BUCKHANNON — The Upshur County Board of Education has been making their rounds this week to provide information and seek input regarding their new “vision of the future.”
Upshur County BOE has estimated $70 million will be necessary to execute the construction of a new Buckhannon-Upshur High School, in addition to a complete renovation of the current B-UHS—which is 45 years old—to become the new Buckhannon-Upshur Middle School. Approximately $62 million will be utilized for the construction of the new high school, while $7-9 million will reportedly go towards renovation of the current high school.
The BOE is asking for a $49 million contribution over 15 years from the community through a special bond to bring the plans to fruition. This bond will reportedly cost the average taxpayer approximately $70/year, or $6/month. They will also be providing a calculator on upshurschools.com in the near future for taxpayers to accurately calculate what their contribution towards the bond would be. Treasurer for Upshur County Schools, Jeff Perkins, noted that interest rates are currently low, at approximately .85% to 1.25%. This is significantly low compared to 2011 when they asked for $30 million and interest rates were coming in around 6.5%. Commissioner Sam Nolte commented that these are extremely low interest rates to take advantage of, adding, “That’s a lot of savings.”
If the $49 million is approved locally, the School Building Authority (SBA) is expected to provide an additional $21 million in funding to complete the full scope of this project.
Superintendent of Upshur County Schools, Dr. Sara Lewis-Stankus expressed that this project is filled with hope, as “we need something good to look forward to.” She emphasized that herself, assistant Superintendent Dr. Debra Harrison and Mr. Perkins are just the messengers—sharing the ideas that the community came up with during their Comprehensive Educational Facilities Plan (CEFP) meetings. During these meetings, Upshur County Schools met with the community at every single school in the county, as well as staff, Dr. Stankus added.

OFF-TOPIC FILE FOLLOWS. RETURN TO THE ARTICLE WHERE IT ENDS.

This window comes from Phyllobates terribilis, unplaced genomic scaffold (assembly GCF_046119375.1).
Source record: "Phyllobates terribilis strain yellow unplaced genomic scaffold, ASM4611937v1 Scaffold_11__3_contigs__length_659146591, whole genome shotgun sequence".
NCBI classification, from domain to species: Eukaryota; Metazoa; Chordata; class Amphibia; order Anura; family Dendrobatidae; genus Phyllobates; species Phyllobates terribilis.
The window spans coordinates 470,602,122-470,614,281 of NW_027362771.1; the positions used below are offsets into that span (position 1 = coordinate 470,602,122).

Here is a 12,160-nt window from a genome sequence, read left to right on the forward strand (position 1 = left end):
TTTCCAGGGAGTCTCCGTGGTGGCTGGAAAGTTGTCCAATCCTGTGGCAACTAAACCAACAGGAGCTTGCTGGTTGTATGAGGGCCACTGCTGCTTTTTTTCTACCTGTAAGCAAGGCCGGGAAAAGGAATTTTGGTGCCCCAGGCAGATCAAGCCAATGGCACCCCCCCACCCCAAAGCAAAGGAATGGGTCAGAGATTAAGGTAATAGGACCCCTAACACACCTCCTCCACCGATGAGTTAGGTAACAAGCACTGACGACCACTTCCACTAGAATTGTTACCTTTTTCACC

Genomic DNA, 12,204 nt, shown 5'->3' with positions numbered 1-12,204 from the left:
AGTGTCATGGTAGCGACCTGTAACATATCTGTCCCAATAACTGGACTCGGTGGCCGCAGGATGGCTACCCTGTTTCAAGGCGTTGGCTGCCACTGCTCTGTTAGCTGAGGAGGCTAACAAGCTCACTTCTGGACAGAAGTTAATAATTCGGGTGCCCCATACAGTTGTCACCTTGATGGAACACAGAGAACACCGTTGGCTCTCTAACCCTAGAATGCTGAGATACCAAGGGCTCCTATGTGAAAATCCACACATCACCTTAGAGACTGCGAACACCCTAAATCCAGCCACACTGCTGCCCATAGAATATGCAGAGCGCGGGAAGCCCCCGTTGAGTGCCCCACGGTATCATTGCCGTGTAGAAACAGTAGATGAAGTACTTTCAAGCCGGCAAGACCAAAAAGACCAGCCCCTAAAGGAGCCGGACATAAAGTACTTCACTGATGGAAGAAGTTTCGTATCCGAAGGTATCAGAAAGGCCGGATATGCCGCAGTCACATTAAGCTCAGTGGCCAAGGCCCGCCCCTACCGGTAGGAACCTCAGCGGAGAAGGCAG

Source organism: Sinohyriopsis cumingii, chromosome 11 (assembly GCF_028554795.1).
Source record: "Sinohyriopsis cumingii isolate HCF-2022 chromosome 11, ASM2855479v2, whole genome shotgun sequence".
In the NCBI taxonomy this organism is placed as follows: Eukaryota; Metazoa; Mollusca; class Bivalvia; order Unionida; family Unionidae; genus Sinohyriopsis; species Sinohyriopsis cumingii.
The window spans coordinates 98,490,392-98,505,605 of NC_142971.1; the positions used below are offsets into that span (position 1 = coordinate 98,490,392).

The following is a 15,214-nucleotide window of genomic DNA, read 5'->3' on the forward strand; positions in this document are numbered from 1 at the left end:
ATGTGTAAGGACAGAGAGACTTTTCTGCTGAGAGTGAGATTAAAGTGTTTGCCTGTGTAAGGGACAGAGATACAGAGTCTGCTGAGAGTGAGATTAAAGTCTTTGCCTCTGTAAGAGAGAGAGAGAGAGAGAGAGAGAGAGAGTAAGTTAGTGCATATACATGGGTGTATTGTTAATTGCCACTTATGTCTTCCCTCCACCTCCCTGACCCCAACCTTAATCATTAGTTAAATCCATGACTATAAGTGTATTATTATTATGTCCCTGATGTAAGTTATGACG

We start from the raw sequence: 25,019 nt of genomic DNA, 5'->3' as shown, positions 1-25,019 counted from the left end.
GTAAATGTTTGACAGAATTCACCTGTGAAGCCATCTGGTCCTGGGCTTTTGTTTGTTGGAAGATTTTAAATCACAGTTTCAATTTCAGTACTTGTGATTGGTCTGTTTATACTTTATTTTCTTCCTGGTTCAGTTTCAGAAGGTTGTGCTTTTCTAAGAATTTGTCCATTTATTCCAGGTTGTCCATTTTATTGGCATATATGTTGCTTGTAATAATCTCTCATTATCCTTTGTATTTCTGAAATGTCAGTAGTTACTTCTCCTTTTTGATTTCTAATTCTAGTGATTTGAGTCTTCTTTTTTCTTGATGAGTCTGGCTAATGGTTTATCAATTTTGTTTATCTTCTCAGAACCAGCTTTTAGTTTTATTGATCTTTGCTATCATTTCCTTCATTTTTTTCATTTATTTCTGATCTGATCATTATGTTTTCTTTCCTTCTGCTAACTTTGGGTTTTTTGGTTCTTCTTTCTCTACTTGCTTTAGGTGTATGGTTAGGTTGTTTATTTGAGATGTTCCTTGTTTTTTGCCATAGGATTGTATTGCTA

As a result, Dr. Stankus said it was evident that the community wanted not just college ready graduates, but career-technical ready if they so choose. “Not all students want to go to college, and that’s okay. There are so many options and careers that make much more money than I am making right now. All of these jobs (electricians, welders, contractors, etc.) have great careers and provide a great living for their families. Why do we keep saying they have to go to a four-year college?” Dr. Stankus articulated.